Mapping Brazilian waste pickers’ risks and their responses to climate change

Waste pickers play a crucial role in many cities, reducing urban waste and mitigating greenhouse gas emissions in the process. A recent study looks at the impact climate change has on the lives and livelihoods of these essential workers.

Sonia Dias's picture
Insight by 
Sonia Dias
Sonia Dias is a waste specialist for Women in Informal Employment: Globalizing and Organizing (WIEGO)
04 January 2024
The transition to a predominantly urban world
A series of insights and interviews designed to share the experiences of community leaders, professionals, researchers and government from the global South
Garbage collects in a stream under a bridge. In the background, cars are parked in front of shops and homes.

Garbage and waste in Igarapé do Franco, a water course in the west of Manaus, Brazil. Most of the city's waste is discharged into its watercourses and climate events such as flooding impacts waste pickers’ livelihoods (Photo: IMF Photo/Raphael Alves, via Flickr, CC BY-NC-ND 2.0 DEED)

Waste pickers operate in most cities in the global South, providing solid waste management for residents and businesses. We know the benefits they bring – not only collecting solid waste at source and separating recyclables – their activities can improve land use, preserve and extend green areas, improve water courses and prevent floods. They also facilitate innovative energy systems such as those using biogas, and mitigate greenhouse gas emissions.

But what was less well understood was how climate change was impacting waste pickers’ homes and livelihoods. This was the focus of our national research which also included a deep dive in three Brazilian cities: Manaus (Amazonas), Salvador (Bahia) and Belo Horizonte (Minas Gerais).

Mapping adaptation and coping strategies

WIEGO, in collaboration with the Urban Institute at the University of Sheffield (UK), led an exploratory climate change mapping with waste pickers. This set out to understand their perspectives on climate change, to map impact on earnings, work routines and health, and to draw in their knowledge and preparedness regarding adaptation and coping strategies.

In addition, the project explored the extent of support from key government and other stakeholders, and what resources would be needed to cope with increased climate change impacts (the focus of the second insight).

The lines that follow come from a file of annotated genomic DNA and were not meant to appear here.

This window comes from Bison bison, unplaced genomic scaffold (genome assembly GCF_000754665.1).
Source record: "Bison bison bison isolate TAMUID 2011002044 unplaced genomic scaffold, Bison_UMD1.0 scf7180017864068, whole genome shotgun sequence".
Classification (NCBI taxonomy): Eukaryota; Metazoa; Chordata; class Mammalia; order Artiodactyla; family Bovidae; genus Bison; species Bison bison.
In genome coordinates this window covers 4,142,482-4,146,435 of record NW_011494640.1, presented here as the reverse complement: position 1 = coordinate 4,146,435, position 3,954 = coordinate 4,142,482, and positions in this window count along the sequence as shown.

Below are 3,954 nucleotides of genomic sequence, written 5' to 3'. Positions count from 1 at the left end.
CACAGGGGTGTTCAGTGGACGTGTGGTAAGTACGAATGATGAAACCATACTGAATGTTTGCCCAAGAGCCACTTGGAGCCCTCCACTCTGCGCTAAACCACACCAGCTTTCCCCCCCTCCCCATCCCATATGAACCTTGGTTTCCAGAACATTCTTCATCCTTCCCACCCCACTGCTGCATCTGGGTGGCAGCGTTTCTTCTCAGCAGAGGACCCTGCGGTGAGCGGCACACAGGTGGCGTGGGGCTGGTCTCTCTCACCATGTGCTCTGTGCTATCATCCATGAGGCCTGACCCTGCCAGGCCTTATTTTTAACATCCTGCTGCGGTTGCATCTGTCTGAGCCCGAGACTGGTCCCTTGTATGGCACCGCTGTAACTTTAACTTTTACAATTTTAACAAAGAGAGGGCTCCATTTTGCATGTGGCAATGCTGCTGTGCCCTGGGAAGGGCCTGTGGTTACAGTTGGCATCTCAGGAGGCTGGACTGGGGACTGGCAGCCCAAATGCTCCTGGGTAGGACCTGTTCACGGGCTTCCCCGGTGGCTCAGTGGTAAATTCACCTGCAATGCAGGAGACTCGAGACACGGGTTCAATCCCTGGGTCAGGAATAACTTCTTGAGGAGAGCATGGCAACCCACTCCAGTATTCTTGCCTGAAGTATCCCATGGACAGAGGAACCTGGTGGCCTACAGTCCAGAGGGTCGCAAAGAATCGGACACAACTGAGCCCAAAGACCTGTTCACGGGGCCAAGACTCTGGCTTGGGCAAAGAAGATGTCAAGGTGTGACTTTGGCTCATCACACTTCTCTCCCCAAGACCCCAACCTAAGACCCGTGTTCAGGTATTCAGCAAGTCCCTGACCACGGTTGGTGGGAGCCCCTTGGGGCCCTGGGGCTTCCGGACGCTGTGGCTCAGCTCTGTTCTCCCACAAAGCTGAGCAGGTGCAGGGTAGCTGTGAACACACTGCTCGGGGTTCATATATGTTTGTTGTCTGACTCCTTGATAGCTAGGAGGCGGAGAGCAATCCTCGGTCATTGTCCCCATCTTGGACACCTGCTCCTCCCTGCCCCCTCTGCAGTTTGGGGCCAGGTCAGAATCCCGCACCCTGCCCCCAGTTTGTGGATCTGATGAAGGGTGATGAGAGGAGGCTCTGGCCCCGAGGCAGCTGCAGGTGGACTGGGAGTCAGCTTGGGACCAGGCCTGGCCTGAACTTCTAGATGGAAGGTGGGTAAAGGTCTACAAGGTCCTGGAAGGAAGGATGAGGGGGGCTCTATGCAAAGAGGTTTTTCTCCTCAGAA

Fieldwork ran from September 2022 to March 2023. We conducted a national survey with organised and non-organised workers. In addition, workers were engaged through structured and semi-structured interviews and participatory focus group discussions.

These interviews included waste pickers from different regions and work sites, including dumpsites. We also held interviews with city officers and NGO and private sector representatives in all regions surveyed. Some in-person survey interviews were conducted at two waste picker events on climate-change impacts.

And finally, a document review phase compiled city profiles for the three conurbations covered.

What the research told us

Of the waste pickers surveyed 58% were women; and of those 84% belonged to a cooperative, 56% worked regularly collecting materials on the street, and 27% reported living in areas of risk. Cooperatives were the primary place of work for 66% although many alternated this with working at home and in the streets.

Non-organised waste pickers reported higher rates of living in areas of risk (40%), and significantly higher rates (80%) of this group collecting recyclables on the streets.

Perceptions and knowledge

Most of those surveyed (83%) knew about climate change – mainly from television (34%), and events, such as meetings and workshops (30%).

Almost all interviewees (98%) reported that climate change was an important issue for waste pickers’ lives and work. In particular, heatwaves were identified as impacting their health, wellbeing and productivity, and thus decreasing their earnings. Droughts and floods were also mentioned. 

Answers to open-ended questions showed waste pickers’ multidimensional understanding of climate change, ranging from its global nature to more local experiences in communities and neighbourhoods.

One waste picker from the state of Pernambuco highlighted: “From my point of view, [climate change is] when everything is different with the weather. During the rainy season it doesn’t rain. Then the rain is very heavy [with] very strong storms, unseasonably cold weather, these are the climate changes.